Silence in the House

Lord Norton

My colleague, Lord Rowlands, a former Chairman of the History of Parliament Trust, has written a fascinating study of the House of Lords in the early eighteenth century.  It reveals some notable differences from the present House.  Then as now, debates could be lengthy.  However, so too could speeches, with a peer sometimes speaking for two or two-and-a-half hours.  Nowadays, we have time limits.  Even more remarkable was when members reflected on what they wished to say:

‘One extraordinary feature of a few of the early eighteenth century debates, which would seem unimaginable to present day members, was silence.  There, actually, were occasions when members would sit for a quarter/half an hour before anyone would rise.’

Those were the days!

3 comments for “Silence in the House

  1. Bedd Gelert
    26/10/2008 at 11:19 am

    As part of a considered effort to try and move the focus of my blog comments away from Lord Mandelson, and because it is a Sunday, I was thinking that as he is someone who would clearly have an alternative career as a ‘Bond villain’…

    Well, you can guess what is coming next – does the House of Lords have some ‘closet thespians’ on the benches ? Anything from a bit of am-dram to a charity panto appearance, or even some who have progressed from the world of the arts, or treading the boards, to the ‘corridors of power’ ?

    I am vaguely aware there is a ‘tap-dancing troupe’ in the other place featuring Hazel Blears and Harriet Harman, to name but two..

    Perhaps you have ‘tripped the light fantastic’ yourself, Lord Norton?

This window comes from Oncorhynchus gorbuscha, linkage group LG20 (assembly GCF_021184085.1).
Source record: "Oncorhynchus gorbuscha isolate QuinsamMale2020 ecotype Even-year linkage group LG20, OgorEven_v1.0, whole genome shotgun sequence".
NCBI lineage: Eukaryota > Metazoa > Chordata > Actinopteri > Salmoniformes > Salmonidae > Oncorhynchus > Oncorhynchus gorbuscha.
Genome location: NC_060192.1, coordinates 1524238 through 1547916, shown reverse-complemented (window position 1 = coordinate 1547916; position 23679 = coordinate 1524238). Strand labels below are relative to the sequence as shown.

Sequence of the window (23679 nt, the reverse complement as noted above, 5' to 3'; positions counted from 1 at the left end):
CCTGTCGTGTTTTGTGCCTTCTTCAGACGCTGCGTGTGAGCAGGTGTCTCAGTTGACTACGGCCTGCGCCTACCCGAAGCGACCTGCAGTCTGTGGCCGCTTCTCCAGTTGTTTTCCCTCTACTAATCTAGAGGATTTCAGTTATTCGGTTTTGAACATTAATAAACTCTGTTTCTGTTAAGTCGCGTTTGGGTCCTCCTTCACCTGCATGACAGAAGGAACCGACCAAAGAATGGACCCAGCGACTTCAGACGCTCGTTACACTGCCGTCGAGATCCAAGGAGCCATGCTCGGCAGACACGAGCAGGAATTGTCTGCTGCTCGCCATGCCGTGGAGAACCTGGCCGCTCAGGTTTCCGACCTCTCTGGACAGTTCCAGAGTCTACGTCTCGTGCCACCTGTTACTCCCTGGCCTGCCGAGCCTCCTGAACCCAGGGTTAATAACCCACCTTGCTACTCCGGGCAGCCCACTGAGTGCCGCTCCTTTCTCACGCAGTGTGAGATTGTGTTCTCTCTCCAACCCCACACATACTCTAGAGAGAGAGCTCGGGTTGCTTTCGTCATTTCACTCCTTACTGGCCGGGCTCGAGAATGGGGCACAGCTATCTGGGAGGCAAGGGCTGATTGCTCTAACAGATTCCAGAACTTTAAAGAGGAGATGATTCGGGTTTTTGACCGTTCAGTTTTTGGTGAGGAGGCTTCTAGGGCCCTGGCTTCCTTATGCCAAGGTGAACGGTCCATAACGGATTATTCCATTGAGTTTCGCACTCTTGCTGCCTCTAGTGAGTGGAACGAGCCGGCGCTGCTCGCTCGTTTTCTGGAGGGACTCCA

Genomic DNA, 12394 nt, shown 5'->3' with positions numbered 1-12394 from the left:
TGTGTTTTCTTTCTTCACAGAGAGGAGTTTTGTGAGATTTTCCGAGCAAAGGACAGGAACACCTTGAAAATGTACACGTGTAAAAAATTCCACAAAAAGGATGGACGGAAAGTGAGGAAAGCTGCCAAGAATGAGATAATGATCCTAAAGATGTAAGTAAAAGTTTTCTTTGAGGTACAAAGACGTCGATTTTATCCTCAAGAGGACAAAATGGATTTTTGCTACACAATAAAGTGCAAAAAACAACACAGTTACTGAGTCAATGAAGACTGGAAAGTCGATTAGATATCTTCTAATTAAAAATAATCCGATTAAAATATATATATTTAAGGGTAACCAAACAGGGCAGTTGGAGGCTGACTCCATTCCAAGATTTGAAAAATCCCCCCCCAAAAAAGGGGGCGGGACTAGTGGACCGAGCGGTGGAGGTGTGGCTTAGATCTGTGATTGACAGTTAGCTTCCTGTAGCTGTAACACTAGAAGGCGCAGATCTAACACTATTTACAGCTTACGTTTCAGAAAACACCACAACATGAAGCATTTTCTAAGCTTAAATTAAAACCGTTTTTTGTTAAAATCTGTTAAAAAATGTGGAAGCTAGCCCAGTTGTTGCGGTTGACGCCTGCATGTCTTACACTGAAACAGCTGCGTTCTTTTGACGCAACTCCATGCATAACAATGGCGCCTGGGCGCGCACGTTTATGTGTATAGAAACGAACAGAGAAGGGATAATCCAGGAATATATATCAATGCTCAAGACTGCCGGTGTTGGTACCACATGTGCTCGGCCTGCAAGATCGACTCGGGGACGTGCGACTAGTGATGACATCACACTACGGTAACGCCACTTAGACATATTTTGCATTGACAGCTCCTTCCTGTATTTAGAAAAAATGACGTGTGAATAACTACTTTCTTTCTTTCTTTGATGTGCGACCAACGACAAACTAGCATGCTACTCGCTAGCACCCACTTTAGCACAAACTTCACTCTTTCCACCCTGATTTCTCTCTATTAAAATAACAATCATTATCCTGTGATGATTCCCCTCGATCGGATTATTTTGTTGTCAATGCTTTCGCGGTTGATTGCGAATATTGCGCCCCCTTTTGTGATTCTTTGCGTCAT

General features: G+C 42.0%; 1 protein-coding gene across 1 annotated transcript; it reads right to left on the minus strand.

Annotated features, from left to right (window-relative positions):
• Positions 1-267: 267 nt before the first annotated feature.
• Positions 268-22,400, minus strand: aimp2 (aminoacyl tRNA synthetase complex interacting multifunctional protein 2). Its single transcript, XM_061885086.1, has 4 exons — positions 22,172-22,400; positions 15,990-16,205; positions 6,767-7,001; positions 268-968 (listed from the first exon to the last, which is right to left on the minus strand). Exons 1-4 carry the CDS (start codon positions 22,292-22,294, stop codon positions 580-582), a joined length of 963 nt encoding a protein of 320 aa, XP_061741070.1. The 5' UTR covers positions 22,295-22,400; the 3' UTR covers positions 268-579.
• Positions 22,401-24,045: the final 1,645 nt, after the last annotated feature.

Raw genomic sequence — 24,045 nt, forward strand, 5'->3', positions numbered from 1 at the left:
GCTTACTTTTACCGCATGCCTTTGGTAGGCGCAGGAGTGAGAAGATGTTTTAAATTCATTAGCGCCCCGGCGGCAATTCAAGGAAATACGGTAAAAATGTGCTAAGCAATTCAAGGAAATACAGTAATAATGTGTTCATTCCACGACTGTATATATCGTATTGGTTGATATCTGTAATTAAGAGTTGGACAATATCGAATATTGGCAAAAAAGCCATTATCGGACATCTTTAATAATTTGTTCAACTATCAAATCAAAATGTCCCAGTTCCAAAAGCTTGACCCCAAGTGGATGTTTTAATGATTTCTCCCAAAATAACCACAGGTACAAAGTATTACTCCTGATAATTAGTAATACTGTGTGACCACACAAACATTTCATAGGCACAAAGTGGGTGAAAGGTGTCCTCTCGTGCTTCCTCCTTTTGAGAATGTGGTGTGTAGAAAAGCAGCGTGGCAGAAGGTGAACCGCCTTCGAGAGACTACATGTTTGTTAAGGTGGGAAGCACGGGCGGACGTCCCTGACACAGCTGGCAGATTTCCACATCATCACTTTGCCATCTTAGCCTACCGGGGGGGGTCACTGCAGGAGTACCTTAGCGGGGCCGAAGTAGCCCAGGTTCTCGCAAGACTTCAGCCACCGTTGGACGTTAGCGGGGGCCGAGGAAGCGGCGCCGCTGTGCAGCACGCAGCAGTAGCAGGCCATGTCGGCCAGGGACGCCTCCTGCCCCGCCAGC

2. howridiculous
    26/10/2008 at 12:19 pm

    Dear Lord Norton,

    What an interesting post! How marvellous to see that there was a time when some politicians not only thought about what they wanted to say but some of them clearly decided they did not have anything worthwhile to say. I wonder if there were similar periods of silence down the corridor in the eighteenth century?!

    On a not unrelated point, would the Hansard Society be able to investigate whether there was some way you could upload to this website papers such as the one you mention? I am sure some of the blog readers would be interested to read them.


  3. lordnorton
    26/10/2008 at 12:43 pm

    Bedd Gelert: The current House has members who have been actors or who are closely allied to the acting profession as well as amateur thespians who perform, for example, at the annual charity evening for Macmillan Cancer Relief. I fear I am neither a dancer nor an actor: never danced (never seen the point) and I can only act as myself (and possibly not very well!).

    Howridiculous: As far as I am aware, the publication in question is not available electronically. It is a short booklet – ‘”A Golden Age” – Peer Power in the Early 18th Century’ – published by Tydfil Books, part of Tydfil Training Consortium Ltd, and, according to Lord Rowland’s preface, published as part of a desktop training exercise. I will, though, make inquiries. In any event, I suspect I will be drawing on some of its fascinating material for later posts.

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